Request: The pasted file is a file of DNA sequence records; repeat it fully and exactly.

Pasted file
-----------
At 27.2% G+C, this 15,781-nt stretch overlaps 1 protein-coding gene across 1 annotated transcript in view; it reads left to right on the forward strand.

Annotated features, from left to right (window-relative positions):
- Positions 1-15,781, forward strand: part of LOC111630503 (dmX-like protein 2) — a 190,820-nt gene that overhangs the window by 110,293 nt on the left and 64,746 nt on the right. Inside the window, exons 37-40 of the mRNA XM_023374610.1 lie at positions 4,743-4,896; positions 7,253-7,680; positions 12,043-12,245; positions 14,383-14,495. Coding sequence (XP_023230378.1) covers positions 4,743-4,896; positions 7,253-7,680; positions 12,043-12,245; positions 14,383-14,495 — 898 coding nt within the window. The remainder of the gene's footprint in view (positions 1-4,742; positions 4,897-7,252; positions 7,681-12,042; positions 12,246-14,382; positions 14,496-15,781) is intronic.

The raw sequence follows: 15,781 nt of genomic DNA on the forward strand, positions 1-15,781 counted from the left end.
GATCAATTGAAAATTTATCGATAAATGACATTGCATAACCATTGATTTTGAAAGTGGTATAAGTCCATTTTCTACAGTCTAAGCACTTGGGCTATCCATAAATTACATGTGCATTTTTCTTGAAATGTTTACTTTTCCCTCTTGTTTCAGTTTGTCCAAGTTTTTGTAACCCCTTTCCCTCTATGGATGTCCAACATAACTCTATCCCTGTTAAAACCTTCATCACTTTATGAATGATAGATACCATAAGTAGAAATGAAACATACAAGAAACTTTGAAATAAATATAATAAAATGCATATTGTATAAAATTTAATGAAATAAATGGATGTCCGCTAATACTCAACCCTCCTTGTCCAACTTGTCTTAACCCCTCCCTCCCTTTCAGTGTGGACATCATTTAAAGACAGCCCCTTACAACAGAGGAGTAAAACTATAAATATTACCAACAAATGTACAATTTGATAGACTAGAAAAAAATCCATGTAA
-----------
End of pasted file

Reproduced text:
At 27.2% G+C, this 15,781-nt stretch overlaps 1 protein-coding gene across 1 annotated transcript in view; it reads left to right on the forward strand.

Annotated features, from left to right (window-relative positions):
- Positions 1-15,781, forward strand: part of LOC111630503 (dmX-like protein 2) — a 190,820-nt gene that overhangs the window by 110,293 nt on the left and 64,746 nt on the right. Inside the window, exons 37-40 of the mRNA XM_023374610.1 lie at positions 4,743-4,896; positions 7,253-7,680; positions 12,043-12,245; positions 14,383-14,495. Coding sequence (XP_023230378.1) covers positions 4,743-4,896; positions 7,253-7,680; positions 12,043-12,245; positions 14,383-14,495 — 898 coding nt within the window. The remainder of the gene's footprint in view (positions 1-4,742; positions 4,897-7,252; positions 7,681-12,042; positions 12,246-14,382; positions 14,496-15,781) is intronic.

The raw sequence follows: 15,781 nt of genomic DNA on the forward strand, positions 1-15,781 counted from the left end.
GATCAATTGAAAATTTATCGATAAATGACATTGCATAACCATTGATTTTGAAAGTGGTATAAGTCCATTTTCTACAGTCTAAGCACTTGGGCTATCCATAAATTACATGTGCATTTTTCTTGAAATGTTTACTTTTCCCTCTTGTTTCAGTTTGTCCAAGTTTTTGTAACCCCTTTCCCTCTATGGATGTCCAACATAACTCTATCCCTGTTAAAACCTTCATCACTTTATGAATGATAGATACCATAAGTAGAAATGAAACATACAAGAAACTTTGAAATAAATATAATAAAATGCATATTGTATAAAATTTAATGAAATAAATGGATGTCCGCTAATACTCAACCCTCCTTGTCCAACTTGTCTTAACCCCTCCCTCCCTTTCAGTGTGGACATCATTTAAAGACAGCCCCTTACAACAGAGGAGTAAAACTATAAATATTACCAACAAATGTACAATTTGATAGACTAGAAAAAAATCCATGTAA